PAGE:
On education in Bethlehem and Palestine during corona time
It is sad to see life in Bethlehem has come to a standstill, for many months now.
As one commentator said: “Bethlehem is having the loneliest Christmas in the world.”
Bethlehem is part of the occupied West Bank. The economic situation in this region is dramatic, with an unemployment rate in the year preceding the pandemic already up to 26%, and now much higher. Everywhere, but certainly in cities, tensions emerge as a result of the deep economic impact of the lockdowns. The virus situation In Gaza is practically out of control, with hundreds of daily cases, almost half of the tests positive, and hospitals overflowing. It is yet uncertain when vaccines in sufficient quantities will arrive next year.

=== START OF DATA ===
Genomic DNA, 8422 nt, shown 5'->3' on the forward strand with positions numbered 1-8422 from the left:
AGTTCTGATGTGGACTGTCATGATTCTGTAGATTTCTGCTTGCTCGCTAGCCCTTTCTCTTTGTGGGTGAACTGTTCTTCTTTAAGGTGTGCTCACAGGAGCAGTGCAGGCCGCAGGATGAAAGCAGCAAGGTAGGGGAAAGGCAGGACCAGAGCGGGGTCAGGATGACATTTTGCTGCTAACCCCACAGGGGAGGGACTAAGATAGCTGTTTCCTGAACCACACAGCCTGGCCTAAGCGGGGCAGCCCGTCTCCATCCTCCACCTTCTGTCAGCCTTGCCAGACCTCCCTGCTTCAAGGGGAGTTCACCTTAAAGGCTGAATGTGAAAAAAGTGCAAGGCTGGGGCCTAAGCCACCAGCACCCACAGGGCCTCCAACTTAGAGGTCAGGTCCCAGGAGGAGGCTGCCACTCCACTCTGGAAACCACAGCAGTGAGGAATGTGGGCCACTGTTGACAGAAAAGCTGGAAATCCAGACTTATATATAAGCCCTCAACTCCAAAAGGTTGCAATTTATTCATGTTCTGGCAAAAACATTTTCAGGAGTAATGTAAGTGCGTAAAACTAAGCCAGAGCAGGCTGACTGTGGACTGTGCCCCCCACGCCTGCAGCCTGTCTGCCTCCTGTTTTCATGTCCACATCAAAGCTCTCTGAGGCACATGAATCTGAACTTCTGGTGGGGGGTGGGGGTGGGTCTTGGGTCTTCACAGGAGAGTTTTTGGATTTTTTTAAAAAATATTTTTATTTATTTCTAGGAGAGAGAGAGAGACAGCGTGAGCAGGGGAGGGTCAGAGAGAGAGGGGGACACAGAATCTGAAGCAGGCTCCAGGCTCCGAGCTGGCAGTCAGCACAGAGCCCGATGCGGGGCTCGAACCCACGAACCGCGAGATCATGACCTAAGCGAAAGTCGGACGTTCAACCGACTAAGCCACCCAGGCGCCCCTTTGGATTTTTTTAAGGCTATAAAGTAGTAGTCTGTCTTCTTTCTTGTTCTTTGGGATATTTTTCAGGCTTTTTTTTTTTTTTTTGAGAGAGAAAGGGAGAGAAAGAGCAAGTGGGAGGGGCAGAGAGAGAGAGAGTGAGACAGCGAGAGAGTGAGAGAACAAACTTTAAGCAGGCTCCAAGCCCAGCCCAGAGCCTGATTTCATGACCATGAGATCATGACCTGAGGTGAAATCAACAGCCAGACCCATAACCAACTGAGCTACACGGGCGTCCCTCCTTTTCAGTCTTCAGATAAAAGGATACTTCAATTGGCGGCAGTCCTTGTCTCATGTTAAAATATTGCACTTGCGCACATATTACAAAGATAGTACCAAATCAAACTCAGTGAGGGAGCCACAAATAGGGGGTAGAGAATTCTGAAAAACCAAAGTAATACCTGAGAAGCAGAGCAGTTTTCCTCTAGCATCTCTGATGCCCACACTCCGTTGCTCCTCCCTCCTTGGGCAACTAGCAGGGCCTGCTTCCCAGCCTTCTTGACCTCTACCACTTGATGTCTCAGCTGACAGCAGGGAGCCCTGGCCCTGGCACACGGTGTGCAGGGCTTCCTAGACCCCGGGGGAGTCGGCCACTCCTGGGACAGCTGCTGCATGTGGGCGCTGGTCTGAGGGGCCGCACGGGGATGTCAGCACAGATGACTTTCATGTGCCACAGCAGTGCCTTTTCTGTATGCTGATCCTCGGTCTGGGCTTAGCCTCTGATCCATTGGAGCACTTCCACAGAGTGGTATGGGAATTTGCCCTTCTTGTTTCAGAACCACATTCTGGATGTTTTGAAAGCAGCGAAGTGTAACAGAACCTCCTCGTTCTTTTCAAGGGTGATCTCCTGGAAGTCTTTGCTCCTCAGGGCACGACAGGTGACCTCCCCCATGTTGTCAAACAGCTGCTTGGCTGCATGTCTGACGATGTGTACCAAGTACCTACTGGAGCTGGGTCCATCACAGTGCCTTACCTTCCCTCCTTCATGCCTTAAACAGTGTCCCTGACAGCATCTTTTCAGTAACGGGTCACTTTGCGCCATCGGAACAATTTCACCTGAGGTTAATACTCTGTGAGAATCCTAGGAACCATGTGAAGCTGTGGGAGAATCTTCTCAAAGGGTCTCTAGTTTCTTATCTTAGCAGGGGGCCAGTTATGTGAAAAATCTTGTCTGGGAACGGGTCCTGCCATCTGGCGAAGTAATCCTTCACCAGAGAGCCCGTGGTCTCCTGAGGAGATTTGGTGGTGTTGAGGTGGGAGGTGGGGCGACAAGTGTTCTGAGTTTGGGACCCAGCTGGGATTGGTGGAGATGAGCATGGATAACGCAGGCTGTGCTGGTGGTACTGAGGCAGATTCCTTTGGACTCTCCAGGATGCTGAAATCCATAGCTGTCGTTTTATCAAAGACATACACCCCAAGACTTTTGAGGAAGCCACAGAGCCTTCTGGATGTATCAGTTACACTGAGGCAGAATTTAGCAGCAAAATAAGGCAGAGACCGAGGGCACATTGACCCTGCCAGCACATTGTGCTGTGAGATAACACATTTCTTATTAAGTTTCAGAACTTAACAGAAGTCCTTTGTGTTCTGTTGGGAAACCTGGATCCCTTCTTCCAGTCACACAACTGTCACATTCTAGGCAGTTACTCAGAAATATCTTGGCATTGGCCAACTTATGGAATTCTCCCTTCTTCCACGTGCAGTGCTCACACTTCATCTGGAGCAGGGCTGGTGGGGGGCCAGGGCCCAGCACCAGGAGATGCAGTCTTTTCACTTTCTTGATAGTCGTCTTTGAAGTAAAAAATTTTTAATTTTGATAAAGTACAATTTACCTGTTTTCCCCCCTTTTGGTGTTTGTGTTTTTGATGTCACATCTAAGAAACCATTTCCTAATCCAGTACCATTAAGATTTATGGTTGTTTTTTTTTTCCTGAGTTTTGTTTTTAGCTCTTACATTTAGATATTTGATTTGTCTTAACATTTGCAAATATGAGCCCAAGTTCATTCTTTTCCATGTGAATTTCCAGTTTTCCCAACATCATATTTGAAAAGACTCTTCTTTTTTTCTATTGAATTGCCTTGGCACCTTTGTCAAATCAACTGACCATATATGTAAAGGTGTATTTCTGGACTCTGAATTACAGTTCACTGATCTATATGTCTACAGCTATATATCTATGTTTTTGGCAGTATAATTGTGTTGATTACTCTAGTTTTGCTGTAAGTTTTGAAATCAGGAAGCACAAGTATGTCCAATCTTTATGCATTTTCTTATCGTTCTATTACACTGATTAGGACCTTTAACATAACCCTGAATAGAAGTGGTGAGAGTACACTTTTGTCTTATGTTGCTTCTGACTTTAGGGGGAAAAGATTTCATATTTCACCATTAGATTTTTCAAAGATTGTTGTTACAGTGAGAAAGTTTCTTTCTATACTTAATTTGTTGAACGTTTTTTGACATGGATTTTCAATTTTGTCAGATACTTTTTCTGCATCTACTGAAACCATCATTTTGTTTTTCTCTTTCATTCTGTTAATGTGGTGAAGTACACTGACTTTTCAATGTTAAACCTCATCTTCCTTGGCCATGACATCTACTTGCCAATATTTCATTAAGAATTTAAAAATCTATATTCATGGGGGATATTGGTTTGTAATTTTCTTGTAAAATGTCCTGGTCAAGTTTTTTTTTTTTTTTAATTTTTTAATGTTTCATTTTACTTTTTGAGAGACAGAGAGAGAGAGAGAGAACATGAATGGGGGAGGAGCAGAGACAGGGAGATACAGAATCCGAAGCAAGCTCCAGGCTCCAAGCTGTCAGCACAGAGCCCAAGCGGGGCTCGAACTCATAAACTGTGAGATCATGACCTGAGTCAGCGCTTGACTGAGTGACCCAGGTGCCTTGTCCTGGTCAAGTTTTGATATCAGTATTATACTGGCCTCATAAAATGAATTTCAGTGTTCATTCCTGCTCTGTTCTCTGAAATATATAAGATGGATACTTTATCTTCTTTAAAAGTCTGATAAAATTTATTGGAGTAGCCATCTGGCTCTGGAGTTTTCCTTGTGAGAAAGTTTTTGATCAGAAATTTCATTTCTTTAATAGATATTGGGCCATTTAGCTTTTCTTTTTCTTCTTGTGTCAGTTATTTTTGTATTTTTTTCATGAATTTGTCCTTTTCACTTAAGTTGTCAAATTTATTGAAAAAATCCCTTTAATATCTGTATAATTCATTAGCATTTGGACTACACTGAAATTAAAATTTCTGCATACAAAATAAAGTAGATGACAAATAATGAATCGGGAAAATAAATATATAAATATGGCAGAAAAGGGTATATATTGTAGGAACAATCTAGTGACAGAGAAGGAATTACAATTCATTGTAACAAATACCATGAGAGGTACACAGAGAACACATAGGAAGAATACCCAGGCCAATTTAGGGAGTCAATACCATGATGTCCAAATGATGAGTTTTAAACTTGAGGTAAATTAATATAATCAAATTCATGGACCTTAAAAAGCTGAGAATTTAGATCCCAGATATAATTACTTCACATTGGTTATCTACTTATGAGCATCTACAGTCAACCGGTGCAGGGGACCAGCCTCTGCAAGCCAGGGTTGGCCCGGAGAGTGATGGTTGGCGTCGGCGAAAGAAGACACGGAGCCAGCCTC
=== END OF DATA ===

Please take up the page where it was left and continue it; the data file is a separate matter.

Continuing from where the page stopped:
Bethlehem is of course heavily impacted by the absence of tourists, a shortfall expected to last for at least another year.
The 1,35 million Palestinian school students in the West Bank and Gaza have been hit hard. During the first six months from March on, there has been an effective closure of all schools – government, United Nations and private. During that first surge, a range of new ambitious projects started with limited funds exploring the possibilities and needs for e-learning, such as the establishment of an e-portal for all schools, training sessions for teachers how to apply online learning, the start of an educational TV channel, and social media projects. The ability to organize the tawjihi [matriculation] exams for the 12th graders in May was felt by all involved to be not a small victory.